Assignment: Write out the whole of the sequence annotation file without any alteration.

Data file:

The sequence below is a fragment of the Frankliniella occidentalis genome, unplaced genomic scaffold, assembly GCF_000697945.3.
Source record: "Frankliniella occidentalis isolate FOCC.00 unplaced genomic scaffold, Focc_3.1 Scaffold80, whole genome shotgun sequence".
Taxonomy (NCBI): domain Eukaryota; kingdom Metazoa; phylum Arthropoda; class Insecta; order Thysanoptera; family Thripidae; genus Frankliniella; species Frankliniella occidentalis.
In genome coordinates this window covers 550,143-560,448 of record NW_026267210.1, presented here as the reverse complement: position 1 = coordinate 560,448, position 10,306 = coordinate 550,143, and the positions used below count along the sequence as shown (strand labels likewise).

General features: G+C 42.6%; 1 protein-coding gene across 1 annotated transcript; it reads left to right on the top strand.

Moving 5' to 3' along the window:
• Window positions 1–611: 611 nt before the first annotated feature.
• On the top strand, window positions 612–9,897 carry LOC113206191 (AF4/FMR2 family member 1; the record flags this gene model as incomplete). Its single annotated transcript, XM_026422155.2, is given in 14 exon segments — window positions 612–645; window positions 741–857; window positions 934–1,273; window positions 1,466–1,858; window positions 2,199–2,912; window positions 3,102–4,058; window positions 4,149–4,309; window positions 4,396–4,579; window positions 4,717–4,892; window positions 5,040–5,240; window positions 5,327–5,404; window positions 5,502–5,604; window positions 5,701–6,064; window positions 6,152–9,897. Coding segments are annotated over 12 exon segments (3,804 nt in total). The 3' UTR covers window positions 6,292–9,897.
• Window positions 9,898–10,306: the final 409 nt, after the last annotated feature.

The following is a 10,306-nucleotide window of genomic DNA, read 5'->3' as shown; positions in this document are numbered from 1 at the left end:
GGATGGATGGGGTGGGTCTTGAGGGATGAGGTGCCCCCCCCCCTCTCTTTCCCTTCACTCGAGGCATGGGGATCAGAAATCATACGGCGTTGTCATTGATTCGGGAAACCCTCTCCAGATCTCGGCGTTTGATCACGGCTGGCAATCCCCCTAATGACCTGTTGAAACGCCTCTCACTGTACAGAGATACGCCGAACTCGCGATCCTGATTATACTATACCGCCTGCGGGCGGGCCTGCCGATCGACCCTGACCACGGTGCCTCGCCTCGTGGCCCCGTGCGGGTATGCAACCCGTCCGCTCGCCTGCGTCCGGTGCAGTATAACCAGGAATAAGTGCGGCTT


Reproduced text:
The sequence below is a fragment of the Frankliniella occidentalis genome, unplaced genomic scaffold, assembly GCF_000697945.3.
Source record: "Frankliniella occidentalis isolate FOCC.00 unplaced genomic scaffold, Focc_3.1 Scaffold80, whole genome shotgun sequence".
Taxonomy (NCBI): domain Eukaryota; kingdom Metazoa; phylum Arthropoda; class Insecta; order Thysanoptera; family Thripidae; genus Frankliniella; species Frankliniella occidentalis.
In genome coordinates this window covers 550,143-560,448 of record NW_026267210.1, presented here as the reverse complement: position 1 = coordinate 560,448, position 10,306 = coordinate 550,143, and the positions used below count along the sequence as shown (strand labels likewise).

General features: G+C 42.6%; 1 protein-coding gene across 1 annotated transcript; it reads left to right on the top strand.

Moving 5' to 3' along the window:
• Window positions 1–611: 611 nt before the first annotated feature.
• On the top strand, window positions 612–9,897 carry LOC113206191 (AF4/FMR2 family member 1; the record flags this gene model as incomplete). Its single annotated transcript, XM_026422155.2, is given in 14 exon segments — window positions 612–645; window positions 741–857; window positions 934–1,273; window positions 1,466–1,858; window positions 2,199–2,912; window positions 3,102–4,058; window positions 4,149–4,309; window positions 4,396–4,579; window positions 4,717–4,892; window positions 5,040–5,240; window positions 5,327–5,404; window positions 5,502–5,604; window positions 5,701–6,064; window positions 6,152–9,897. Coding segments are annotated over 12 exon segments (3,804 nt in total). The 3' UTR covers window positions 6,292–9,897.
• Window positions 9,898–10,306: the final 409 nt, after the last annotated feature.

The following is a 10,306-nucleotide window of genomic DNA, read 5'->3' as shown; positions in this document are numbered from 1 at the left end:
GGATGGATGGGGTGGGTCTTGAGGGATGAGGTGCCCCCCCCCCTCTCTTTCCCTTCACTCGAGGCATGGGGATCAGAAATCATACGGCGTTGTCATTGATTCGGGAAACCCTCTCCAGATCTCGGCGTTTGATCACGGCTGGCAATCCCCCTAATGACCTGTTGAAACGCCTCTCACTGTACAGAGATACGCCGAACTCGCGATCCTGATTATACTATACCGCCTGCGGGCGGGCCTGCCGATCGACCCTGACCACGGTGCCTCGCCTCGTGGCCCCGTGCGGGTATGCAACCCGTCCGCTCGCCTGCGTCCGGTGCAGTATAACCAGGAATAAGTGCGGCTT